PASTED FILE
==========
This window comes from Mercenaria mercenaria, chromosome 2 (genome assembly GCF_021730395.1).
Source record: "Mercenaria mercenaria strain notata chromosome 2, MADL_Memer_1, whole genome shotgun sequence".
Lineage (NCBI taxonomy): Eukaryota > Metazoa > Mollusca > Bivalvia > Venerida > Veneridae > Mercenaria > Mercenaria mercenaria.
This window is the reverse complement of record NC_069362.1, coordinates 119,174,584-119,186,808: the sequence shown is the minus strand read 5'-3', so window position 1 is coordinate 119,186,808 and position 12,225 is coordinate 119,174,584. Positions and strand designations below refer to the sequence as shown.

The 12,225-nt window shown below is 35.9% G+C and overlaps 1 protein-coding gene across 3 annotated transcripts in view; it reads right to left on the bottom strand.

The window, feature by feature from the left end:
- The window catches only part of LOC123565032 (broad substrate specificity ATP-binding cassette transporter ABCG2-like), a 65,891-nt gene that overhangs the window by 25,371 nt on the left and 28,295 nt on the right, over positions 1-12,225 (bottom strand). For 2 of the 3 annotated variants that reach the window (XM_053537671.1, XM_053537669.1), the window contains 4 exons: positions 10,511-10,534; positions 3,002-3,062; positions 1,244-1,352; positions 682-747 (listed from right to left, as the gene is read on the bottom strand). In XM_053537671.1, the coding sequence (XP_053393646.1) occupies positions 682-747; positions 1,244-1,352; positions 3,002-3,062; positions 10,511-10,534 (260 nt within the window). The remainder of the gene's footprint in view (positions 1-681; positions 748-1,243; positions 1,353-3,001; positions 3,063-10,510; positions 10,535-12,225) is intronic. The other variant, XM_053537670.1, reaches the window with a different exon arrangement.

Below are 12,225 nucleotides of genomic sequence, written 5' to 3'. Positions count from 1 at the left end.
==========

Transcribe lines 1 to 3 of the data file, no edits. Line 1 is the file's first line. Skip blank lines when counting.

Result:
This window comes from Mercenaria mercenaria, chromosome 2 (genome assembly GCF_021730395.1).
Source record: "Mercenaria mercenaria strain notata chromosome 2, MADL_Memer_1, whole genome shotgun sequence".
Lineage (NCBI taxonomy): Eukaryota > Metazoa > Mollusca > Bivalvia > Venerida > Veneridae > Mercenaria > Mercenaria mercenaria.